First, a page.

Indirect immunofluorescence labeling of normal rat kidney (NRK) cells with antibodies recognizing a lysosomal glycoprotein (LGP 120; Lewis, V., S.A. Green, M. Marsh, P. Vihko, A. Helenius, and I. Mellman, 1985, J. Cell Biol., 100:1839-1847) reveals that lysosomes accumulate in the region around the microtubule-organizing center (MTOC). This clustering of lysosomes depends on microtubules. When the interphase microtubules are depolymerized by treatment of the cells with nocodazole or during mitosis, the lysosomes disperse throughout the cytoplasm. Lysosomes recluster rapidly (within 30-60 min) in the region of the centrosomes either upon removal of the drug, or, in telophase, when repolymerization of interphase microtubules has occurred. During this translocation process the lysosomes can be found aligned along centrosomal microtubules. Endosomes and lysosomes can be visualized by incubating living cells with acridine orange. We have analyzed the movement of these labeled endocytic organelles in vivo by video-enhanced fluorescence microscopy. Translocation of endosomes and lysosomes occurs along linear tracks (up to 10 microns long) by discontinuous saltations (with velocities of up to 2.5 microns/s). Organelles move bidirectionally with respect to the MTOC. This movement ceases when microtubules are depolymerized by treatment of the cells with nocodazole. After nocodazole washout and microtubule repolymerization, the translocation and reclustering of fluorescent organelles predominantly occurs in a unidirectional manner towards the area of the MTOC. Organelle movement remains unaffected when cells are treated with cytochalasin D, or when the collapse of intermediate filaments is induced by microinjected monoclonal antivimentin antibodies. It can be concluded that translocation of endosomes and lysosomes occurs along microtubules and is independent of the intermediate filament and microfilament networks. Microrubule requiredment with inmproved autophagy, fixed through dry fasting/hyperosmotic stress.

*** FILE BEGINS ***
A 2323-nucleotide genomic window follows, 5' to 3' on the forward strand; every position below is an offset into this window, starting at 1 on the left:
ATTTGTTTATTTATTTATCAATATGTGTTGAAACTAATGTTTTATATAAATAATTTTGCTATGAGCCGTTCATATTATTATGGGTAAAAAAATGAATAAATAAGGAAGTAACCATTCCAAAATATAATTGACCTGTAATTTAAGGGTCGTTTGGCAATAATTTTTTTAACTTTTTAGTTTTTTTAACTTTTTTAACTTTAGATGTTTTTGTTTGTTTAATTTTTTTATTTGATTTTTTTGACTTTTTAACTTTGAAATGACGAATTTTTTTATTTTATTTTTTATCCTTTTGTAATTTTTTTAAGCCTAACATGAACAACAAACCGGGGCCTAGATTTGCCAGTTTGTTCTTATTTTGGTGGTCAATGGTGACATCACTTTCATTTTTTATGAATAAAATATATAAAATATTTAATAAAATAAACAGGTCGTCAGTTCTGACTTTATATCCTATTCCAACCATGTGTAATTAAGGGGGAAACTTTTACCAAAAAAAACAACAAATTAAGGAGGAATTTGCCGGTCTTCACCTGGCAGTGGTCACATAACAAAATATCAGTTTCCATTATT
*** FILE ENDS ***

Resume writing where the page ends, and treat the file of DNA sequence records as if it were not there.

Ketone Bodies Stimulate Chaperone-mediated Autophagy

Autophagy induction contributes to the neuroprotective effect of intermittent fasting in experimental spinal cord injury

We found remarkable improvement in the behavioral test in the IF group. Western blot revealed marked decrease of cleaved caspase-3 level as well as bax/bcl-2 ratio in the IF group, suggesting an inhibition of intrinsic apoptosis pathway. immunofluorescence further revealed more NeuN-positive cells in the IF group, revealing that IF preserved more neurons after acute SCI. In addition, the expression of autophagy markers like LC3-II and beclin 1 were also increased in the IF group compared to the ad libitum feeding group that underwent acute SCI, while p62, the substrate protein of autophagy, presented considerable decrease, suggesting an up regulation of autophagy by IF. Blocking autophagy with 3-MA, a selective inhibitor of autophagy, reversed the down regulated apoptosis-related markers by IF, further validating that the neuroprotective effect of IF was associated with autophagy enhancement.

Caffeine intake increases plasma ketones: an acute metabolic study in humans

Brain glucose uptake declines during aging and is significantly impaired in Alzheimer's disease. Ketones are the main alternative brain fuel to glucose so they represent a potential approach to compensate for the brain glucose reduction. Caffeine is of interest as a potential ketogenic agent owing to its actions on lipolysis and lipid oxidation but whether it is ketogenic in humans is unknown. This study aimed to evaluate the acute ketogenic effect of 2 doses of caffeine (2.5; 5.0 mg/kg) in 10 healthy adults. Caffeine given at breakfast significantly stimulated ketone production in a dose-dependent manner (+88%; +116%) and also raised plasma free fatty acids. Whether caffeine has long-term ketogenic effects or could enhance the ketogenic effect of medium chain triglycerides remains to be determined.